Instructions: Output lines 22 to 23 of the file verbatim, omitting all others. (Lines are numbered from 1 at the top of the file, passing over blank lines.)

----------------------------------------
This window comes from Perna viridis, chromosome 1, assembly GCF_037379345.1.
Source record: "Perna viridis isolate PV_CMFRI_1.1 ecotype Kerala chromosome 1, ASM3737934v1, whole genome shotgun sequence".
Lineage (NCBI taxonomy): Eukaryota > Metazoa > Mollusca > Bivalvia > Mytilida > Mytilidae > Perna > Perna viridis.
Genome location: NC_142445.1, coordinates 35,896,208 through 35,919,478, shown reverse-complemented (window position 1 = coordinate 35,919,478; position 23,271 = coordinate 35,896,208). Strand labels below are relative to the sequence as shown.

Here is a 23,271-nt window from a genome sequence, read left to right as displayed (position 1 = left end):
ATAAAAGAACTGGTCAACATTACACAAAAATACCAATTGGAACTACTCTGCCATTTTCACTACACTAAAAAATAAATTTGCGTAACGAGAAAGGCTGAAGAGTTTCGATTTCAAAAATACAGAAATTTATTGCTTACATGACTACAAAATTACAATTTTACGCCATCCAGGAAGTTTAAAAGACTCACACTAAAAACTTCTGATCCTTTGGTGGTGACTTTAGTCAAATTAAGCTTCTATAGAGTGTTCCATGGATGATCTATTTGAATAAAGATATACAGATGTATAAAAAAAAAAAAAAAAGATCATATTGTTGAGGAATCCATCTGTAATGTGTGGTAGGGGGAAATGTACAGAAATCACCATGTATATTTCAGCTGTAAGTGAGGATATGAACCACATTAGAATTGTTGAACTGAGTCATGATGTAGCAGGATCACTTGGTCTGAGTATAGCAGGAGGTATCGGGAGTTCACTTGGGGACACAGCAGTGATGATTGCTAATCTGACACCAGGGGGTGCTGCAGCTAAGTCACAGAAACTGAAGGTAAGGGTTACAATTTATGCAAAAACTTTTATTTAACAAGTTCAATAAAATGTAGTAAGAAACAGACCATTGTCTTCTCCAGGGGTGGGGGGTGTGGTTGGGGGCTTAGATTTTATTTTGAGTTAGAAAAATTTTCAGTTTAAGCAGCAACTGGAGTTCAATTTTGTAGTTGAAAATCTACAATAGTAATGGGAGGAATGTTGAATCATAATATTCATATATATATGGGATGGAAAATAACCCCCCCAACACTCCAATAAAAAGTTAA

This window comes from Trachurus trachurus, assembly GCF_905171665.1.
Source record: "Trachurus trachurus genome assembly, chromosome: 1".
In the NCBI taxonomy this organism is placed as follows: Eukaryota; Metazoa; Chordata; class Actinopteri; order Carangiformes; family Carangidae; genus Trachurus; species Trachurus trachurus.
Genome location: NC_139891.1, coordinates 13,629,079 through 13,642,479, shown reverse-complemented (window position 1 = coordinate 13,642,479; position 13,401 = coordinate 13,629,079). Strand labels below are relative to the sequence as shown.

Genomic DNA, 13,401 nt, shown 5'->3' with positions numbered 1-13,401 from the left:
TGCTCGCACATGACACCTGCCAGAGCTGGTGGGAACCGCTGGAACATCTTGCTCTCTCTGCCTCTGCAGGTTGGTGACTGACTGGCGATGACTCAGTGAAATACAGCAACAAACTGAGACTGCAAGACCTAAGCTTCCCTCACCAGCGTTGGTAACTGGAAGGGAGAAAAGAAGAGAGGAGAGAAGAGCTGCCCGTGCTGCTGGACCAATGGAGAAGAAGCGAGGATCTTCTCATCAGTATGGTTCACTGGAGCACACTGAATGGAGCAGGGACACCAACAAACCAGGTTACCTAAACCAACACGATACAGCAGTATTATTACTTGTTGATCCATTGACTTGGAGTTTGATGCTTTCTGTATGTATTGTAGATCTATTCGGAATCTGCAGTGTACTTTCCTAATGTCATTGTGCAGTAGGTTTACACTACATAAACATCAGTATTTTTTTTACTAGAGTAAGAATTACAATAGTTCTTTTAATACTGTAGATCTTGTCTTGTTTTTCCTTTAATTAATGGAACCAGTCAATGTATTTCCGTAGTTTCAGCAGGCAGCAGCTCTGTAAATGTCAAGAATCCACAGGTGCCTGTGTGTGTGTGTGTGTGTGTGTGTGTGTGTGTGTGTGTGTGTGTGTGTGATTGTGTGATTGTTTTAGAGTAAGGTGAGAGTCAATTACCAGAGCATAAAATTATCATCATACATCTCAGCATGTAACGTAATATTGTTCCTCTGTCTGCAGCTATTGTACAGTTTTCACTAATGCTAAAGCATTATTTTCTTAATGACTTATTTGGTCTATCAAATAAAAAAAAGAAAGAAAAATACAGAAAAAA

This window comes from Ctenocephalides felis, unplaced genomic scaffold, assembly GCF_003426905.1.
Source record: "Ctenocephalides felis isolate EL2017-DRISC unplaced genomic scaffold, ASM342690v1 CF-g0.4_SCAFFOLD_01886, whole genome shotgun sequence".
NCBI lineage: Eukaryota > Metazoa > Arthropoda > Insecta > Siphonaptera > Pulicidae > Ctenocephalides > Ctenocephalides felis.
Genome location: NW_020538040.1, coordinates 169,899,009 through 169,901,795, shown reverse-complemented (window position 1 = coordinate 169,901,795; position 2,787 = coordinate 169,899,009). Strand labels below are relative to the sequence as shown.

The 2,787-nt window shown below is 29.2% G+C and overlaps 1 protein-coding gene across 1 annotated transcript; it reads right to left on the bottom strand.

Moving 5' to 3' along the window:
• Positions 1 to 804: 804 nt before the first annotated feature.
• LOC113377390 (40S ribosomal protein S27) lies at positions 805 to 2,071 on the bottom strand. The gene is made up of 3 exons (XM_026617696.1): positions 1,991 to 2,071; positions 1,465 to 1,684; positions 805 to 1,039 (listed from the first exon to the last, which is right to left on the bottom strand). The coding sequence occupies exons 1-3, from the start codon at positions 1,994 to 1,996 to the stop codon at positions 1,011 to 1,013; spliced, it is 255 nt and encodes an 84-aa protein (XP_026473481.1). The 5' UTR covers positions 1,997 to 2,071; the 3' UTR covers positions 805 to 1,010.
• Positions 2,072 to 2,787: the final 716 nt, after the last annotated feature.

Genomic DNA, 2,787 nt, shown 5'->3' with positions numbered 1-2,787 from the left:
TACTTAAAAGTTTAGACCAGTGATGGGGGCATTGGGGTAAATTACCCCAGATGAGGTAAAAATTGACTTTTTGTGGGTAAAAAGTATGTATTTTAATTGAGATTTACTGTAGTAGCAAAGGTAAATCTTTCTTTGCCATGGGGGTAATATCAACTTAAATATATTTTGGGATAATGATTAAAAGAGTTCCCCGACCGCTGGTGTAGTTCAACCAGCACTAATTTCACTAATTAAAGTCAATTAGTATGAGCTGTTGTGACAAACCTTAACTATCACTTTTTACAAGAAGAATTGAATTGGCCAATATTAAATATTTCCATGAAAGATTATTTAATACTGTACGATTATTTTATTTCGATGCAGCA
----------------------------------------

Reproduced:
Genomic DNA, 2,787 nt, shown 5'->3' with positions numbered 1-2,787 from the left:
TACTTAAAAGTTTAGACCAGTGATGGGGGCATTGGGGTAAATTACCCCAGATGAGGTAAAAATTGACTTTTTGTGGGTAAAAAGTATGTATTTTAATTGAGATTTACTGTAGTAGCAAAGGTAAATCTTTCTTTGCCATGGGGGTAATATCAACTTAAATATATTTTGGGATAATGATTAAAAGAGTTCCCCGACCGCTGGTGTAGTTCAACCAGCACTAATTTCACTAATTAAAGTCAATTAGTATGAGCTGTTGTGACAAACCTTAACTATCACTTTTTACAAGAAGAATTGAATTGGCCAATATTAAATATTTCCATGAAAGATTATTTAATACTGTACGATTATTTTATTTCGATGCAGCA